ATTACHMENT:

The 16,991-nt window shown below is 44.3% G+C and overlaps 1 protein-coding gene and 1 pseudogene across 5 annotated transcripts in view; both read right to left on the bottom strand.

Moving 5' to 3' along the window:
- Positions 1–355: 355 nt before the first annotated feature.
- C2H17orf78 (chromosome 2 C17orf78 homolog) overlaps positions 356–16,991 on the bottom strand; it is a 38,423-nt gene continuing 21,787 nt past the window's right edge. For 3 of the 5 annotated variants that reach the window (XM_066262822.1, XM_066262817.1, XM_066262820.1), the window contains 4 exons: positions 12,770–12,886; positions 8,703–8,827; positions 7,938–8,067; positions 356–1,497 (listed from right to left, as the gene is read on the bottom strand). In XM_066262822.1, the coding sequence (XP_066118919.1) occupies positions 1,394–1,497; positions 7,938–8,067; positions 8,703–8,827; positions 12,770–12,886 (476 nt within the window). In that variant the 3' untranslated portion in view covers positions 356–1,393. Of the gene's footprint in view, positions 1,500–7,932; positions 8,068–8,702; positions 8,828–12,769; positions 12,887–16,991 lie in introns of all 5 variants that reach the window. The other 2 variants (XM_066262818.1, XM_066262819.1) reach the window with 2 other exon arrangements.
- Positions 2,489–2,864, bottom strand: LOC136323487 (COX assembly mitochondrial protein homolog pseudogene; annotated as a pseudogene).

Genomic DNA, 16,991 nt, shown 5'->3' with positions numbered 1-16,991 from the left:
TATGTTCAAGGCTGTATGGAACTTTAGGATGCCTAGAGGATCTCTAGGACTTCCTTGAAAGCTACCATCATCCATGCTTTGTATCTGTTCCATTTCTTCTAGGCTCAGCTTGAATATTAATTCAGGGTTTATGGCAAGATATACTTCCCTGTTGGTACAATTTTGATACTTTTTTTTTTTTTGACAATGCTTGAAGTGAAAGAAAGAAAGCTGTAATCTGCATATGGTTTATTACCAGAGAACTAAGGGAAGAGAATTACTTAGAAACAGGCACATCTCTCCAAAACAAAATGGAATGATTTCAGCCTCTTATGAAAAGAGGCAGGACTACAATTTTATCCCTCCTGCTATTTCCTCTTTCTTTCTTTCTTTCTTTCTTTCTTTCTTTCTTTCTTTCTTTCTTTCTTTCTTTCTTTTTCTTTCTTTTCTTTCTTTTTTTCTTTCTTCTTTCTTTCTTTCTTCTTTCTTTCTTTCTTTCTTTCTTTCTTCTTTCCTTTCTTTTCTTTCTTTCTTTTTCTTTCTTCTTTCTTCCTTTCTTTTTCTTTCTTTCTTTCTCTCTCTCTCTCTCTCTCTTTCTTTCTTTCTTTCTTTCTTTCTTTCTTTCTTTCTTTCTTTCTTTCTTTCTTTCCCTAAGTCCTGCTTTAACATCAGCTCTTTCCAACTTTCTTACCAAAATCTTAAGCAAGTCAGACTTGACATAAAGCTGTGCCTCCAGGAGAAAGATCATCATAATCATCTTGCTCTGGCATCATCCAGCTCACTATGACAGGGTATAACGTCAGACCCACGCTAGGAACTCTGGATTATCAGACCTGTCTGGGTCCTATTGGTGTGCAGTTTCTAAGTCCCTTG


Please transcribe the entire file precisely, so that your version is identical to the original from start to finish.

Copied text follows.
The 16,991-nt window shown below is 44.3% G+C and overlaps 1 protein-coding gene and 1 pseudogene across 5 annotated transcripts in view; both read right to left on the bottom strand.

Moving 5' to 3' along the window:
- Positions 1–355: 355 nt before the first annotated feature.
- C2H17orf78 (chromosome 2 C17orf78 homolog) overlaps positions 356–16,991 on the bottom strand; it is a 38,423-nt gene continuing 21,787 nt past the window's right edge. For 3 of the 5 annotated variants that reach the window (XM_066262822.1, XM_066262817.1, XM_066262820.1), the window contains 4 exons: positions 12,770–12,886; positions 8,703–8,827; positions 7,938–8,067; positions 356–1,497 (listed from right to left, as the gene is read on the bottom strand). In XM_066262822.1, the coding sequence (XP_066118919.1) occupies positions 1,394–1,497; positions 7,938–8,067; positions 8,703–8,827; positions 12,770–12,886 (476 nt within the window). In that variant the 3' untranslated portion in view covers positions 356–1,393. Of the gene's footprint in view, positions 1,500–7,932; positions 8,068–8,702; positions 8,828–12,769; positions 12,887–16,991 lie in introns of all 5 variants that reach the window. The other 2 variants (XM_066262818.1, XM_066262819.1) reach the window with 2 other exon arrangements.
- Positions 2,489–2,864, bottom strand: LOC136323487 (COX assembly mitochondrial protein homolog pseudogene; annotated as a pseudogene).

Genomic DNA, 16,991 nt, shown 5'->3' with positions numbered 1-16,991 from the left:
TATGTTCAAGGCTGTATGGAACTTTAGGATGCCTAGAGGATCTCTAGGACTTCCTTGAAAGCTACCATCATCCATGCTTTGTATCTGTTCCATTTCTTCTAGGCTCAGCTTGAATATTAATTCAGGGTTTATGGCAAGATATACTTCCCTGTTGGTACAATTTTGATACTTTTTTTTTTTTTGACAATGCTTGAAGTGAAAGAAAGAAAGCTGTAATCTGCATATGGTTTATTACCAGAGAACTAAGGGAAGAGAATTACTTAGAAACAGGCACATCTCTCCAAAACAAAATGGAATGATTTCAGCCTCTTATGAAAAGAGGCAGGACTACAATTTTATCCCTCCTGCTATTTCCTCTTTCTTTCTTTCTTTCTTTCTTTCTTTCTTTCTTTCTTTCTTTCTTTCTTTCTTTCTTTTTCTTTCTTTTCTTTCTTTTTTTCTTTCTTCTTTCTTTCTTTCTTCTTTCTTTCTTTCTTTCTTTCTTTCTTCTTTCCTTTCTTTTCTTTCTTTCTTTTTCTTTCTTCTTTCTTCCTTTCTTTTTCTTTCTTTCTTTCTCTCTCTCTCTCTCTCTCTTTCTTTCTTTCTTTCTTTCTTTCTTTCTTTCTTTCTTTCTTTCTTTCTTTCTTTCCCTAAGTCCTGCTTTAACATCAGCTCTTTCCAACTTTCTTACCAAAATCTTAAGCAAGTCAGACTTGACATAAAGCTGTGCCTCCAGGAGAAAGATCATCATAATCATCTTGCTCTGGCATCATCCAGCTCACTATGACAGGGTATAACGTCAGACCCACGCTAGGAACTCTGGATTATCAGACCTGTCTGGGTCCTATTGGTGTGCAGTTTCTAAGTCCCTTG